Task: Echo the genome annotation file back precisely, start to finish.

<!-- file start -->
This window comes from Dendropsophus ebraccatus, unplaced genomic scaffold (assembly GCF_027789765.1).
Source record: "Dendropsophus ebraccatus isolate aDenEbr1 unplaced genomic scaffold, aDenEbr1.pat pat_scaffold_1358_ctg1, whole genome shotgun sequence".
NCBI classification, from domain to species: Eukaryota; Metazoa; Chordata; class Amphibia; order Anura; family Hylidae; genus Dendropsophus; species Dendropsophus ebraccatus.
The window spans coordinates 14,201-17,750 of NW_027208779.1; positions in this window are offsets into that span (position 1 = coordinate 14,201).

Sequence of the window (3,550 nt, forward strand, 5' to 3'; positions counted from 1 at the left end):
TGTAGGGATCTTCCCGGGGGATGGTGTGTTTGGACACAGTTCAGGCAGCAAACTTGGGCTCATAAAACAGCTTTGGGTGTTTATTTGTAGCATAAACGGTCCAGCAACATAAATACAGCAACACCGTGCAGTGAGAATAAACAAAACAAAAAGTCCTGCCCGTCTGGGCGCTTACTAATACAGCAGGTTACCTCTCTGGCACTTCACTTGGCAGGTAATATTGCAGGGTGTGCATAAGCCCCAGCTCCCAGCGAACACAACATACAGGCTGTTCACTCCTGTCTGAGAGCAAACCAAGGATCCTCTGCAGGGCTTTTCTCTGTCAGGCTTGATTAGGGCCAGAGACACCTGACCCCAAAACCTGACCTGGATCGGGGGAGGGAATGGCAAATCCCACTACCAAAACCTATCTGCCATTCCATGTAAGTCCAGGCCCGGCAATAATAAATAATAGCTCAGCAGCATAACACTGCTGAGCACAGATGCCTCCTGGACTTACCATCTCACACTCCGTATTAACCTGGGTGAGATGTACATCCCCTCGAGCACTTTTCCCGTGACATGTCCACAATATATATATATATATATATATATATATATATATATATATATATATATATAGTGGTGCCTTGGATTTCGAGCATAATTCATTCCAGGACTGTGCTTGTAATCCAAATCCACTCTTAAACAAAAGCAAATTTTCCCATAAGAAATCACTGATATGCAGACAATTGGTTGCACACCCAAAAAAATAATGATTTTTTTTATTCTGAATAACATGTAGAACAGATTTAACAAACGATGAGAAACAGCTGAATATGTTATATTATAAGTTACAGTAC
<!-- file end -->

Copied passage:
This window comes from Dendropsophus ebraccatus, unplaced genomic scaffold (assembly GCF_027789765.1).
Source record: "Dendropsophus ebraccatus isolate aDenEbr1 unplaced genomic scaffold, aDenEbr1.pat pat_scaffold_1358_ctg1, whole genome shotgun sequence".
NCBI classification, from domain to species: Eukaryota; Metazoa; Chordata; class Amphibia; order Anura; family Hylidae; genus Dendropsophus; species Dendropsophus ebraccatus.
The window spans coordinates 14,201-17,750 of NW_027208779.1; positions in this window are offsets into that span (position 1 = coordinate 14,201).

Sequence of the window (3,550 nt, forward strand, 5' to 3'; positions counted from 1 at the left end):
TGTAGGGATCTTCCCGGGGGATGGTGTGTTTGGACACAGTTCAGGCAGCAAACTTGGGCTCATAAAACAGCTTTGGGTGTTTATTTGTAGCATAAACGGTCCAGCAACATAAATACAGCAACACCGTGCAGTGAGAATAAACAAAACAAAAAGTCCTGCCCGTCTGGGCGCTTACTAATACAGCAGGTTACCTCTCTGGCACTTCACTTGGCAGGTAATATTGCAGGGTGTGCATAAGCCCCAGCTCCCAGCGAACACAACATACAGGCTGTTCACTCCTGTCTGAGAGCAAACCAAGGATCCTCTGCAGGGCTTTTCTCTGTCAGGCTTGATTAGGGCCAGAGACACCTGACCCCAAAACCTGACCTGGATCGGGGGAGGGAATGGCAAATCCCACTACCAAAACCTATCTGCCATTCCATGTAAGTCCAGGCCCGGCAATAATAAATAATAGCTCAGCAGCATAACACTGCTGAGCACAGATGCCTCCTGGACTTACCATCTCACACTCCGTATTAACCTGGGTGAGATGTACATCCCCTCGAGCACTTTTCCCGTGACATGTCCACAATATATATATATATATATATATATATATATATATATATATATATATATATAGTGGTGCCTTGGATTTCGAGCATAATTCATTCCAGGACTGTGCTTGTAATCCAAATCCACTCTTAAACAAAAGCAAATTTTCCCATAAGAAATCACTGATATGCAGACAATTGGTTGCACACCCAAAAAAATAATGATTTTTTTTATTCTGAATAACATGTAGAACAGATTTAACAAACGATGAGAAACAGCTGAATATGTTATATTATAAGTTACAGTAC